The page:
I think I first thought of it as a 9/11 play, as I mentioned to you, towards the end of the play. I think what you were saying is true, we do start to sympathize with themand when their plans fall through we feel ambivalent. And then we feel their impotence and disappointment. You see the cost of living on hate, on a thirst for revenge. And hasn’t that been true for many Americans since 9/11?

If you go through the script there are references all through it, like “I have to follow orders,” or “did the children kill? I say yes. It’s what they learn in school, it’s how they make believe in the back yards, it’s how they play”…

The other night, a huge bell went off forme when Dov talks to Dinchka about being displaced. He has that line about the strangers living in their homes “who after years of living for free on our property actually think it’s theirs.” And it struck me how closely that echoes the Palestinians’ cause.

It’s very complicated. I do believe in Israel’s right to exist, and that speech is a reminder that there was a reason for Israel, that there really was nowhere for them to go. There were all of these refugees that were sickly and emaciated who had nothing, and no one wanted them except for the United States, basically. No one else would take them. So part of the play is a reminder that there was a time where
we needed an Israel, we needed a place after the atrocities of the Holocaust, and yet at the same time the monologue parallels what happened to the Palestinians, and I think shows the duality of the play.

Dinchka is the primary voice of this aspiration in the play.

Yes, but when she says “Palestine, that’s the best revenge of all,” I hope it’s a provocative statement and that people in the audience will have different reactions to it.

I think this ambiguity especially registers in Dinchka’s speech in the end. We used to have a round of gunfire towards the end, perhaps to remind us of the violence to come in Israel. But it seemed unnecessary.

And also confusing. But it is important to me to acknowledge the complexity of Israel, and I do not want people to think, “See, the Retributionists were wrong, and the Zionists were right.” I want us to be hopeful for her, but I want to acknowledge that she’s gone from one mess to another mess, and that’s just the reality.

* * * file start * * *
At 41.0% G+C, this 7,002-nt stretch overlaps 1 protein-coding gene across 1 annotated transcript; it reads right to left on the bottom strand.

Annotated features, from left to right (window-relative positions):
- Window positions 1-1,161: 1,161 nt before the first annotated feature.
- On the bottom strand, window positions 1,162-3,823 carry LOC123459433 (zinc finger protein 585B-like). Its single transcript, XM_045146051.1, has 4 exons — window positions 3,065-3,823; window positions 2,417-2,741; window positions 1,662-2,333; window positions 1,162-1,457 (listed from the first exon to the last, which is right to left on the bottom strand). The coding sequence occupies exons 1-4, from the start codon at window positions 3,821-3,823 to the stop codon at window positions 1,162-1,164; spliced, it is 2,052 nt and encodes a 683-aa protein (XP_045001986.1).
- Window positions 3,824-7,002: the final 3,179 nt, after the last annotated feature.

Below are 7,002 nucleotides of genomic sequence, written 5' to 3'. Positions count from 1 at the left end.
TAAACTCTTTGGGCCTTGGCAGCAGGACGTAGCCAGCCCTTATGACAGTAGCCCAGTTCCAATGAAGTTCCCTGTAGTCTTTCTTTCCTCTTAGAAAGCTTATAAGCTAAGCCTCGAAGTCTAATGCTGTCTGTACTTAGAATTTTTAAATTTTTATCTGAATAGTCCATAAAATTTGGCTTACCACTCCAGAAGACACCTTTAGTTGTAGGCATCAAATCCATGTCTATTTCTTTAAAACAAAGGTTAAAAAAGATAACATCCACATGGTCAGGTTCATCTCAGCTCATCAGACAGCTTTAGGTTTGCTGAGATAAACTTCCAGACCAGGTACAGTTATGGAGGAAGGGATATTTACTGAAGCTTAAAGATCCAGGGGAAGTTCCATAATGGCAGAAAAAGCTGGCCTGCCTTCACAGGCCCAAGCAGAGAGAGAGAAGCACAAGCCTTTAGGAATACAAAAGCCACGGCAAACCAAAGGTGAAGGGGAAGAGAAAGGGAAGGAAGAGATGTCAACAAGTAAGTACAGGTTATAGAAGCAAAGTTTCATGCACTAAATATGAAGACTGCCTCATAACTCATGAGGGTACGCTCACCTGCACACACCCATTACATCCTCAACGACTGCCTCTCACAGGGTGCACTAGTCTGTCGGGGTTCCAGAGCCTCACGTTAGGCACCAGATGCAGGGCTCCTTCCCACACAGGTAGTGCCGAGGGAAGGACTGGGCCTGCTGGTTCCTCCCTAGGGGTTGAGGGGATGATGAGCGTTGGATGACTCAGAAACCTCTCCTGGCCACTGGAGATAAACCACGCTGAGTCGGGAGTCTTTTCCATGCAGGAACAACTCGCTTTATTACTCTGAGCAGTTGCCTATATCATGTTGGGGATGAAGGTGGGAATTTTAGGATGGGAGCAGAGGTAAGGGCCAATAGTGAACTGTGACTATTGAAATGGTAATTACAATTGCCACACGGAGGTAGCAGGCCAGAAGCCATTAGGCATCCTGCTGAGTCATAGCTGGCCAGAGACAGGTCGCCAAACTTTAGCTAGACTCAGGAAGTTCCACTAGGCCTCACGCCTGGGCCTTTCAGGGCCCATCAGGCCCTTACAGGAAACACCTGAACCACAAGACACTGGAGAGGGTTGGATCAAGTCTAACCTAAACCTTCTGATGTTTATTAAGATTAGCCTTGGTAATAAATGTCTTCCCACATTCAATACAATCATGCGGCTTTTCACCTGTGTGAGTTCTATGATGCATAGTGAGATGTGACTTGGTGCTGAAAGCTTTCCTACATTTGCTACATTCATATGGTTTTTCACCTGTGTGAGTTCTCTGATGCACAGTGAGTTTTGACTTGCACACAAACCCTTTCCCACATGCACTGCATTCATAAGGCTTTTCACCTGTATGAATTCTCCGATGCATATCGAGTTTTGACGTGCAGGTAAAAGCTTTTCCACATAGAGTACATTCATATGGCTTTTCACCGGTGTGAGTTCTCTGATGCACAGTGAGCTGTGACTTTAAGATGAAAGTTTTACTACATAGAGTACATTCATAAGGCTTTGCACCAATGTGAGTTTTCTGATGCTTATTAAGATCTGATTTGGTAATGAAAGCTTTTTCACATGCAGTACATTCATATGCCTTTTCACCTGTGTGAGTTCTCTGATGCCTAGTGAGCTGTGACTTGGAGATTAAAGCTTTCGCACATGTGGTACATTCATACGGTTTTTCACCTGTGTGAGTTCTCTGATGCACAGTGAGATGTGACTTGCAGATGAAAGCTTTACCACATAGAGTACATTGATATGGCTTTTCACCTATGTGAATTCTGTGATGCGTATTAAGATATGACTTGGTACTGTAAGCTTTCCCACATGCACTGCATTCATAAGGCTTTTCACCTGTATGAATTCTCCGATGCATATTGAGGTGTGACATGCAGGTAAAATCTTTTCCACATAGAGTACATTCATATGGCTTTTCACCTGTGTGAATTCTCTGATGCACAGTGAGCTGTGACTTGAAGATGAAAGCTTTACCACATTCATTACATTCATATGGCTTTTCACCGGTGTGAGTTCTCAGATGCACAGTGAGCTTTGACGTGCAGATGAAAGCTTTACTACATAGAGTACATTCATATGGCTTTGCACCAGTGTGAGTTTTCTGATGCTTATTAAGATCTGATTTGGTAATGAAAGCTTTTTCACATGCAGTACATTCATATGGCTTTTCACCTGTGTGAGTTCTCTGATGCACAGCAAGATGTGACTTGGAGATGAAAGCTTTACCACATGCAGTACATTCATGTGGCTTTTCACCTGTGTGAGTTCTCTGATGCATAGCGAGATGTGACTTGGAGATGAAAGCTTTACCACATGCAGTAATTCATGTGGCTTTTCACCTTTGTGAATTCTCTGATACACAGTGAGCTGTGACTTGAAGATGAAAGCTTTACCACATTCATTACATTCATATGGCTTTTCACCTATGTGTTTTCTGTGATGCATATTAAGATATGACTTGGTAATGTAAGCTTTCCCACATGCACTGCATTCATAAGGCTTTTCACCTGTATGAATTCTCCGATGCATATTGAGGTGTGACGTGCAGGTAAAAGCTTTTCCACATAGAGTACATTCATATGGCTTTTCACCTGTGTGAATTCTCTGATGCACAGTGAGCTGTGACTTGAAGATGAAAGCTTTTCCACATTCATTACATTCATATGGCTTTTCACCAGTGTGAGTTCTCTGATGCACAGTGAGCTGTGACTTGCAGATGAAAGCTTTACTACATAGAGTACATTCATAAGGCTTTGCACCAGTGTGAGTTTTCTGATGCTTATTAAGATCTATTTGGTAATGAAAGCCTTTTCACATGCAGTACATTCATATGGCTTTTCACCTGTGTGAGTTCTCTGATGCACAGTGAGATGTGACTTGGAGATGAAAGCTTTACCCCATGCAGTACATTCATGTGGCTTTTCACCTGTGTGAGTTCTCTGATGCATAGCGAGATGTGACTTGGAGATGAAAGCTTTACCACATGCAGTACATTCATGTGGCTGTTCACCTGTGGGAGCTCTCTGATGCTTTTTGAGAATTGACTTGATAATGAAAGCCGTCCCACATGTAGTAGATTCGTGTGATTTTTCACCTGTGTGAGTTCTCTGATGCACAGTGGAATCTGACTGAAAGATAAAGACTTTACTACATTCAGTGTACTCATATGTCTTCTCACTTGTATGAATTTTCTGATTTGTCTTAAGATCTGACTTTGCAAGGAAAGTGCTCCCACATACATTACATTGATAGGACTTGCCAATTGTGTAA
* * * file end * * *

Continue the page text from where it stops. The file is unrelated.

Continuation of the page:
Dov’s plan is so horrendous and radical, but at the same time, his speech is very compelling, persuasive even.

His argument is basically taken from this really terrific book called Hitler’s Willing Executioners by Eric Goldhagen. I think there was a certain consensus that the German people weren’t really to blame. “The Germans didn’t kill Jews, Hitler killed Jews!” Basically, the “I was just following orders” argument. But I think that’s a simplistic view.

Dov also fulminates repeatedly about the Zionists. We don’t hear the word “Zionist” much anymore except by Israel’s enemies as a codeword for the occupation. Did the Zionists have opponents like Dov?

From my research I know that theman Dov was inspired by was arrested with two cylinders of cyanide on the train, and there are rumors that it was David Ben-Gurion who betrayed him, because David Ben-Gurion understood that if the Avengers succeeded, there would be no Israel.

Were the Avengers aboveboard? If David Ben-Gurion knew about them, they must have been somewhat visible.

I don’t think they were aboveboard, but I think they traveled in similar circles. They were intellectuals that were trying to define what it
would mean to be a Jew in the Twentieth Century. In 1948 they basically put the nail in the coffin of Yiddish; they changed the definition of Jewish masculinity; they invented a language.

They invented a language?


Is invented?

Modern Hebrew is invented. Yiddish was considered a language of oppression. We have a new homeland and we have a new language. And although Yiddish was this rich language that existed for hundreds of years, it’s gone.

How many books did you read in preparation for this play, by the way, besides the one you’ve mentioned?

Well I’ve read a lot about the Holocaust. I took a Holocaust literature class in college, I started reading Holocaust Literature when I was probably too young to read Holocaust Literature, I’ve always had a fascination with Holocaust literature and Holocaust stories, and when I found this story, I had never heard it. And that was almost as interesting as the story itself. I know now with Defiance and Inglorious Basterds there are all of a sudden all of these stories of Jews who
fought back, but I really hadn’t heard it before. I think one of the reasons we didn’t know the story is that Abba Kovner, who is the inspiration for Dov, later rejected the idea of the plan and basically took it to his grave. He became a folk singer and a poet and went to Israel where he became sort of like the Woody Guthrie of Israel. And he created the Diaspora museum. It was only after he died that his wife started telling the story.

But there’s not that much written about it. So the event of the poisoning of the bread was in fact reported, right?

Yes, it was reported in The New York Times, but, for a story reported in the Times, there’s very little written about it. There’s one book called The Avengers, by a man named Rich Cohen. Then I found those New York Times articles, and I found a few interviews with the woman who’s the inspiration for Anika.